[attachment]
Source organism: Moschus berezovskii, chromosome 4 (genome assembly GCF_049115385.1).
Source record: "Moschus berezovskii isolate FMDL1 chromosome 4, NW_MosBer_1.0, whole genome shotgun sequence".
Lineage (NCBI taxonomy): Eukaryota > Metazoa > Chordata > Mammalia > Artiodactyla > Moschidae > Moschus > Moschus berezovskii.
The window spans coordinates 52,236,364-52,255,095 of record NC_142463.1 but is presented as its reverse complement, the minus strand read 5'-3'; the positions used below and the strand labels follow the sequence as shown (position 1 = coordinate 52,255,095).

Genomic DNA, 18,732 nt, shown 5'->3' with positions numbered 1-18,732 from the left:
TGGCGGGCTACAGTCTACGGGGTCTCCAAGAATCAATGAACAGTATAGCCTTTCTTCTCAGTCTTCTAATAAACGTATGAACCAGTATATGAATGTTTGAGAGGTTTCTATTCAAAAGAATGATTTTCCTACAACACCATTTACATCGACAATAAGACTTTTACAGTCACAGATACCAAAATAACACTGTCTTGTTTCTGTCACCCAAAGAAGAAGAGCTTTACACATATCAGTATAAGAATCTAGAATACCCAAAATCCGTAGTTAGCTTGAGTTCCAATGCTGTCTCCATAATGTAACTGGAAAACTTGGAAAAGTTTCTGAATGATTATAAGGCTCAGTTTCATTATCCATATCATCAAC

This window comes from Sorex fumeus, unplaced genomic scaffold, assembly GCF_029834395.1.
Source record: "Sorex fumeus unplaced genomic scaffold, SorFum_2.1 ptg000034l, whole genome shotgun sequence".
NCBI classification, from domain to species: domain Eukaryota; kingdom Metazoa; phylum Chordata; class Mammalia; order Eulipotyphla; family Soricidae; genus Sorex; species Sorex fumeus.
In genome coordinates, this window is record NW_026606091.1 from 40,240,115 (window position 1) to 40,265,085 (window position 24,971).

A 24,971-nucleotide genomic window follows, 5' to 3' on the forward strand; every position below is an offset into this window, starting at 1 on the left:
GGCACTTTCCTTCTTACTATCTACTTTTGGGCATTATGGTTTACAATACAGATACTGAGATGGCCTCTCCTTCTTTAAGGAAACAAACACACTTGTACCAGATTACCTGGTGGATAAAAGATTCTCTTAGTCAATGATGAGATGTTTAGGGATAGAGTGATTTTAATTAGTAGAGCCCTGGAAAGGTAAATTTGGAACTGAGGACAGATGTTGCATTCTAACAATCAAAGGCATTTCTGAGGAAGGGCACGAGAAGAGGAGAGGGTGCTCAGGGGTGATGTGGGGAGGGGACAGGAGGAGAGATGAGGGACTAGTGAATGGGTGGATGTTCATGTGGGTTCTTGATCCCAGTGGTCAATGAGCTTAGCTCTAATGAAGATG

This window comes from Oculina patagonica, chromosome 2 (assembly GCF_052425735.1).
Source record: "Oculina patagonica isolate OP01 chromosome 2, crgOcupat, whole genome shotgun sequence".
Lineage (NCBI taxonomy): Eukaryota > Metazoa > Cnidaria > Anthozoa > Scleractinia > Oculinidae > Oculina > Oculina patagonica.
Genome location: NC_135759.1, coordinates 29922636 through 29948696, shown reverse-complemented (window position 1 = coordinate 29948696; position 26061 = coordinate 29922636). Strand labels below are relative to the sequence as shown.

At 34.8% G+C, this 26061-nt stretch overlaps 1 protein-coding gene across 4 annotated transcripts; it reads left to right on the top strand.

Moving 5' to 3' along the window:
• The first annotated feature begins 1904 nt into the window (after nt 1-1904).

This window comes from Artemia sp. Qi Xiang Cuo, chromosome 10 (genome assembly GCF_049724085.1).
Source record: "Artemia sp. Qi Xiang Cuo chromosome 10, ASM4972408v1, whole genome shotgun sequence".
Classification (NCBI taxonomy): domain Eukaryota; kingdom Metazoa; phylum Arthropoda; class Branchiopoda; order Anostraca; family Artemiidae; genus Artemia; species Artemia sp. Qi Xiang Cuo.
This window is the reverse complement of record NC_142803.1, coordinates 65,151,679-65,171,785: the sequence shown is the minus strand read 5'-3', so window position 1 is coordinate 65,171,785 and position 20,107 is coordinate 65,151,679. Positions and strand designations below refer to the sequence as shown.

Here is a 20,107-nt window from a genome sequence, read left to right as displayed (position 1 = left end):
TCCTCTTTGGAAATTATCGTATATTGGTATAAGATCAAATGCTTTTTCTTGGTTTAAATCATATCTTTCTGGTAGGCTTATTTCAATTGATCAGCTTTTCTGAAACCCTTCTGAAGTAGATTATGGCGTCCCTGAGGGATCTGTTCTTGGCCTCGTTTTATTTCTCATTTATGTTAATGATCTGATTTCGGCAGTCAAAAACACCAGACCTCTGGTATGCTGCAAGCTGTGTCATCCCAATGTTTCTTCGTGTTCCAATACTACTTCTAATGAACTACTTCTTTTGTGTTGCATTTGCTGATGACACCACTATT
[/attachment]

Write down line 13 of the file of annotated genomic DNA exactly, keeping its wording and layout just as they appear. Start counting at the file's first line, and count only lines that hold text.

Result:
This window comes from Oculina patagonica, chromosome 2 (assembly GCF_052425735.1).